## Abstract

We explain how to concentrate light simultaneously at multiple selected volumetric positions by means of a 4D illumination light field. First, to select target objects, a 4D imaging light field is captured. A light field mask is then computed automatically for this selection to avoid illumination of the remaining areas. With one-photon illumination, simultaneous generation of complex volumetric light patterns becomes possible. As a full light-field can be captured and projected simultaneously at the desired exposure and excitation times, short readout and lighting durations are supported.

## Introduction

Fast optical volumetric recording, as required in numerous applications, still remains a challenge in microscopy. While regular scanning methods (e.g., confocal microscopy and its variants) can be too slow, specialized light-sheet scanning^{1}, 3D imaging with spatial light modulators (SLMs)^{2}, multi-focus microscopy^{3}, and light-field microscopy (LFM)^{4} promise faster scanning rates.

LFM^{5} captures the 4D incident light by means of a microlens array (MLA) placed at the intermediate image plane of the imaging path, and thus supports the computation of a focal stack with a single sensor recording. The limited spatial resolution that is caused by simultaneously multiplexing 2D location and 2D direction information at the same image sensor can be increased computationally by 3D deconvolution^{6} and by using additional phase masks in the optical path^{7}.

Besides fast readouts, precise controllable excitation is another requirement in recent microscopy techniques. In fluorescence microscopy, for instance, such methods are used to accurately illuminate only certain parts of a probe and to avoid out-of-focus excitation or even damaging the probe by photobleaching or phototoxicity. Spatially controllable excitation can be achieved by sequentially illuminating the sample with a focused beam while either moving the sample or scanning the beam with a mirror^{8}. Multiple simultaneous beams can be generated with spatial light modulators (SLMs), such as digital micromirror devices^{9}, or phase-modulators (PMs), such as liquid crystal PMs used for holographic projection^{10}. The latter require coherent light produced by a laser light source.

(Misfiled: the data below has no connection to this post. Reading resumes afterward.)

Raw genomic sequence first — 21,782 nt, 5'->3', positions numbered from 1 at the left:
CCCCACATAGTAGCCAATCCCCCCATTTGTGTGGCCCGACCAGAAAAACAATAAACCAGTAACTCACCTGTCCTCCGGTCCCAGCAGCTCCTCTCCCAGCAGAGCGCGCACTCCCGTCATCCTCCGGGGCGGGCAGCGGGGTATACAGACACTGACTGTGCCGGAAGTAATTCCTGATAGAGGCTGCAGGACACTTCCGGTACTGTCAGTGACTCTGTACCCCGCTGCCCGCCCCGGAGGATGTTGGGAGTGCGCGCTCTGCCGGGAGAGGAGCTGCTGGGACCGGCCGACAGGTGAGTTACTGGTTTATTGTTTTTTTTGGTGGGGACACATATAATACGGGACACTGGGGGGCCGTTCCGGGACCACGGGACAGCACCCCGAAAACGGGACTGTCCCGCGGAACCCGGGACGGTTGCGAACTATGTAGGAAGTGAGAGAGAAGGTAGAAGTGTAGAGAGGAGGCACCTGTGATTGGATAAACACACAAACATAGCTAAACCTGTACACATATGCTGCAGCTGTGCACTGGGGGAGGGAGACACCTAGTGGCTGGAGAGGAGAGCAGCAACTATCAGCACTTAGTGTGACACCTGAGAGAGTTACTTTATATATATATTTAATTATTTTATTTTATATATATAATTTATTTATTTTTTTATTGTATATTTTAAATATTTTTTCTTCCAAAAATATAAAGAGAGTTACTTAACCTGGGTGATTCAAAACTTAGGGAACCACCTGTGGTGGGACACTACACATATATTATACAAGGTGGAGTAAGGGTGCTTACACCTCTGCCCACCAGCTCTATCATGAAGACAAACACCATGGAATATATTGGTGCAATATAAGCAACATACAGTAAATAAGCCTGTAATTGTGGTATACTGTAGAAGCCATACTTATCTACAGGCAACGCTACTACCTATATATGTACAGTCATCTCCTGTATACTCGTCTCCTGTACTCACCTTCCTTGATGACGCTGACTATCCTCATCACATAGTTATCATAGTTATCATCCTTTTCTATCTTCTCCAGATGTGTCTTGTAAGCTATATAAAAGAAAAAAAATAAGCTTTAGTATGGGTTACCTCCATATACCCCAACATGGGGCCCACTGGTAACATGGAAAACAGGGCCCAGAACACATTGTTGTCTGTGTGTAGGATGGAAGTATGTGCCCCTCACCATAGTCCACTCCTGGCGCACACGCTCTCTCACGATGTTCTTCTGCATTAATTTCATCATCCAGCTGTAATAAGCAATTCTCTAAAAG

One-photon excitation as discussed above, however, also excites the probe in the light cone above and below the focal plane, as illustrated in Fig. 1a, which makes controlled excitation within a volumetric probe impossible. Out-of-focus excitation can be avoided by two-photon techniques^{11,12,13,14}, as shown in Fig. 1b. This allows deeper penetration in scattering media than simple one-photon methods, but limits simultaneous excitation to a single plane.

Various light-modulation approaches exist that strive for controlled, simultaneous excitation of multiple selected sample points within a volume. Combining two micromirror arrays in the illumination path of a microscope (one in the intermediate image plane and one in the back focal plane^{15,16}), for instance, enables the generation of spatial-angular controlled light patterns to avoid out-of-focus excitation. However, the interplay of two 2D SLMs does not support arbitrary illumination patterns within a volume. Either angular sampling is constant for a spatial location, or spatial sampling is constant for a direction. Thus, an illumination pattern as shown in Fig. 1c cannot be achieved simultaneously, but requires sequential excitation.